The book opens with a preface by the author thanking the reader ‘for plugging into the first instalment of the Centricity Cycle and an explanation of how his interest in this particular thrust for sci-fi stories occurred so that he felt compelled to combine this type of ‘techno-baroque world with his love of James Bond and thriller masters such as Tom Clancy to present his own type of tales’. He has done exactly this with a beautifully written, well-paced story complete with interesting characters. For readers new to this new phase of the psi-fi genre, quite fortunately, at the end of the book he provides an explanation of the rather extensive list of principle characters of the Naion Government, its Military and Corporate members in order of importance followed by those of Cheyvata’s Empire and a schematic of the Naion Hierarchy. Regrettably, a slight oversight caused a delay in explanations of certain of the terms being offered until after they had been used for a time; e.g. a good explanation of nimphs – “Neuronal Interface Multi-Process Hubs – not quite proper but often referred to all brainware including peripherals, software and synt assistants that managed them. They “allowed for the mental control of bodytech, including implants and wearables, but had limitations in trouble-shooting since they relied on local control programs to inform. If the local programs were missing the point, so would the nymph.” This explanation did not appear until Chapter 10.

5* Well-written/-paced/-characterized cyberpunk thriller; strong caveat for pragmatists.

The Haunting of the Falcon Creek Lodge

The Haunting of the Falcon Creek Lodge published, copyright and written by Roger Hayden.

The story opens with three relatively wealthy men of different careers having a festive dinner at an opulent hotel in a heavily forested section remote from the nearest popular summer vacation town of Cedarville. This was their second meeting of old friends and missed only one member, Bryce Phillips. He had pleaded illness, unfortunately, and was the only one of the four who still resided in the town of which he was the Mayor. As the evening progresses, the three friends continue to indulge in alcoholic beverages, are served dinner and then accosted by a young waiter who kills one of the members with a hunting rifle, driving the others out into the snow storm to escape where they freeze to death. The youth is tried and convicted of murder, although he claims to have memory of the incidents as they occurred. This is followed in 1950 by visitation to the now vacant and reputedly haunted hotel by a TV host famous for his presentations of from such structures. He and his entire crew are completely destroyed by what appears to be unknown sources rumored again to be from some occult source.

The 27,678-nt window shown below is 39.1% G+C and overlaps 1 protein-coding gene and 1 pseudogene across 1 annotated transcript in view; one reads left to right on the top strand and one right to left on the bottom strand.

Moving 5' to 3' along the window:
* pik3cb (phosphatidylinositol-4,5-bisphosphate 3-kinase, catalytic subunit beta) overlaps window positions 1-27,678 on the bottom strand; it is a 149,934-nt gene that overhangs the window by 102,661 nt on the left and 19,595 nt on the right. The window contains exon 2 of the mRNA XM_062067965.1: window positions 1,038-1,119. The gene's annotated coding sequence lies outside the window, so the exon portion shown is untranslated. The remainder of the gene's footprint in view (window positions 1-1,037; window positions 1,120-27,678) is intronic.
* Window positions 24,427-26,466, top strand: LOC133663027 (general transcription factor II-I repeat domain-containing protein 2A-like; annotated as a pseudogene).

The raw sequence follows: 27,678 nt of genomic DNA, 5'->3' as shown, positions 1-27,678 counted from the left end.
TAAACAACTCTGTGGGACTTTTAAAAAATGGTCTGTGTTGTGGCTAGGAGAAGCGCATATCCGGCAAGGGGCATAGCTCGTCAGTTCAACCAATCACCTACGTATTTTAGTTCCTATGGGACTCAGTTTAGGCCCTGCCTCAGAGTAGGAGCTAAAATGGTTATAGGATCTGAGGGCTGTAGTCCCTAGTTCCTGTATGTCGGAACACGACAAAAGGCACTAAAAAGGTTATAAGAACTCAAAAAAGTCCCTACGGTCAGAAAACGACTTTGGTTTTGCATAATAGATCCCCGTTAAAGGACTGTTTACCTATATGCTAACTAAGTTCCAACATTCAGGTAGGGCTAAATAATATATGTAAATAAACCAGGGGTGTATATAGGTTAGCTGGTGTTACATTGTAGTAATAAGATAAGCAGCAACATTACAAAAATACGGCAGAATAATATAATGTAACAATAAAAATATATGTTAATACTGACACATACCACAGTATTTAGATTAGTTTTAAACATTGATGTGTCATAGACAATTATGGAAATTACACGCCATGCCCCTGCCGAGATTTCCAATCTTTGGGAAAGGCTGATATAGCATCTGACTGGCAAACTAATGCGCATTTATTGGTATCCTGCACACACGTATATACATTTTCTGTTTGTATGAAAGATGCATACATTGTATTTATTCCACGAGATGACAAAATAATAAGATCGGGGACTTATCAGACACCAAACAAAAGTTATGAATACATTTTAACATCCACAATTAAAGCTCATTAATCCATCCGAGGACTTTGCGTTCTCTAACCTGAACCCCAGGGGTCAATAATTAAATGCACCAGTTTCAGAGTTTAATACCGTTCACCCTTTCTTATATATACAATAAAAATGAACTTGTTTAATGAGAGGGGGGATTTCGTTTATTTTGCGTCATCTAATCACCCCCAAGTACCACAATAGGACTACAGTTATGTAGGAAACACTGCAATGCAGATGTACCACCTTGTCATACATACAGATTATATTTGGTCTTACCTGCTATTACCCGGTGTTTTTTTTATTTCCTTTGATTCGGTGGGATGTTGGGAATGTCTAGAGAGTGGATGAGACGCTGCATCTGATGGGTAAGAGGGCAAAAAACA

The scene shifts to the present when Greg Barrett visits from Syracuse, N.Y., a four hour drive away. Tom Schultz and old buddy and top resident real estate agent of Cedarville, has invited him to see a property that presents a ‘fantastic opportunity’. The former owner of the Lodge has passed away, his son has completely rebuilt and restored the Lodge to its former splendor and has placed it on the market at an exceedingly attractive figure. Greg is a trained hotel/restaurant manager with a responsible position in Syracuse, but anxious to expand beyond. He visits, decides he wants to buy it, bring his wife and her son, with whom he has been able to establish a more or less empathetic relationship, to visit. She concurs reluctantly with his decision, but the son is quite unimpressed. Regardless, they move to the Lodge and the story again unfolds with weird and even dangerous occurrences gradually escalading in appearance. Their occurrences, causes, and results all provide the substance of the rest of the book. Activities that this reviewer agrees with the author’s request that any further description would be a complete disservice to the anticipated readers.

Discussion/Summary: The plot if this book is worthy of interest for the prospective reader of the occult and more especially ghost stories involving ‘haunted houses’. All of the required elements are included including a considerable amount of graphic violence and its result. Regrettably however, the presentation is quite flawed. It is somewhat fragmentally presented, characters indulge in seemingly uncharacteristic manner upon occasion, the pragmatist last owner of the Lodge and his cavalier-like like approach is difficult to endure and missing and/or misspelled words are abundant. In summary, for the reader who enjoys the ‘haunted’ elements that are described to be included in this book. it will be quite enjoyable. Regrettably for those who are disturbed by the editing and proofing oversights, this is not an easy read.

3* Apropos Discussion/Summary.